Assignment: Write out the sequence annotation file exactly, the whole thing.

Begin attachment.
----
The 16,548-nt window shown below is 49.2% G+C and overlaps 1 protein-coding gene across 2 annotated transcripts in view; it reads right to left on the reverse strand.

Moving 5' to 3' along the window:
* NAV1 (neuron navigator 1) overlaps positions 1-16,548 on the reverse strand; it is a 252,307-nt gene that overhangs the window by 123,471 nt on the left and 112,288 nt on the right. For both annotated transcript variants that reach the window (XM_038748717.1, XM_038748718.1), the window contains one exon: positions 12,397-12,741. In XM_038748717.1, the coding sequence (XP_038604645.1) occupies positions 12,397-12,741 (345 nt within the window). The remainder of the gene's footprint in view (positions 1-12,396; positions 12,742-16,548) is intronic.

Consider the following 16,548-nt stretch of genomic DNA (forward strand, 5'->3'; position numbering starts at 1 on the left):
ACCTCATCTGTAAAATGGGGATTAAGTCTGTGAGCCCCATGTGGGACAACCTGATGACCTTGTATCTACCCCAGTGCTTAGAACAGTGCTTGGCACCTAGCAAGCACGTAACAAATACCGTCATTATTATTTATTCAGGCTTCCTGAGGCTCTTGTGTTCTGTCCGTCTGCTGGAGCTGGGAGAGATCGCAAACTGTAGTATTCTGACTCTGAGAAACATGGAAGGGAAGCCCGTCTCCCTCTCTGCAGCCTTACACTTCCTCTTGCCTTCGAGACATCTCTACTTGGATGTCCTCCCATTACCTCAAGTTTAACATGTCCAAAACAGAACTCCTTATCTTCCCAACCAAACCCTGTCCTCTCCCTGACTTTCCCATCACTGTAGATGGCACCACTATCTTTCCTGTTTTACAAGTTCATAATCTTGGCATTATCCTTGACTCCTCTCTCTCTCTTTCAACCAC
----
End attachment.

The 16,548-nt window shown below is 49.2% G+C and overlaps 1 protein-coding gene across 2 annotated transcripts in view; it reads right to left on the reverse strand.

Moving 5' to 3' along the window:
* NAV1 (neuron navigator 1) overlaps positions 1-16,548 on the reverse strand; it is a 252,307-nt gene that overhangs the window by 123,471 nt on the left and 112,288 nt on the right. For both annotated transcript variants that reach the window (XM_038748717.1, XM_038748718.1), the window contains one exon: positions 12,397-12,741. In XM_038748717.1, the coding sequence (XP_038604645.1) occupies positions 12,397-12,741 (345 nt within the window). The remainder of the gene's footprint in view (positions 1-12,396; positions 12,742-16,548) is intronic.

Consider the following 16,548-nt stretch of genomic DNA (forward strand, 5'->3'; position numbering starts at 1 on the left):
ACCTCATCTGTAAAATGGGGATTAAGTCTGTGAGCCCCATGTGGGACAACCTGATGACCTTGTATCTACCCCAGTGCTTAGAACAGTGCTTGGCACCTAGCAAGCACGTAACAAATACCGTCATTATTATTTATTCAGGCTTCCTGAGGCTCTTGTGTTCTGTCCGTCTGCTGGAGCTGGGAGAGATCGCAAACTGTAGTATTCTGACTCTGAGAAACATGGAAGGGAAGCCCGTCTCCCTCTCTGCAGCCTTACACTTCCTCTTGCCTTCGAGACATCTCTACTTGGATGTCCTCCCATTACCTCAAGTTTAACATGTCCAAAACAGAACTCCTTATCTTCCCAACCAAACCCTGTCCTCTCCCTGACTTTCCCATCACTGTAGATGGCACCACTATCTTTCCTGTTTTACAAGTTCATAATCTTGGCATTATCCTTGACTCCTCTCTCTCTCTTTCAACCAC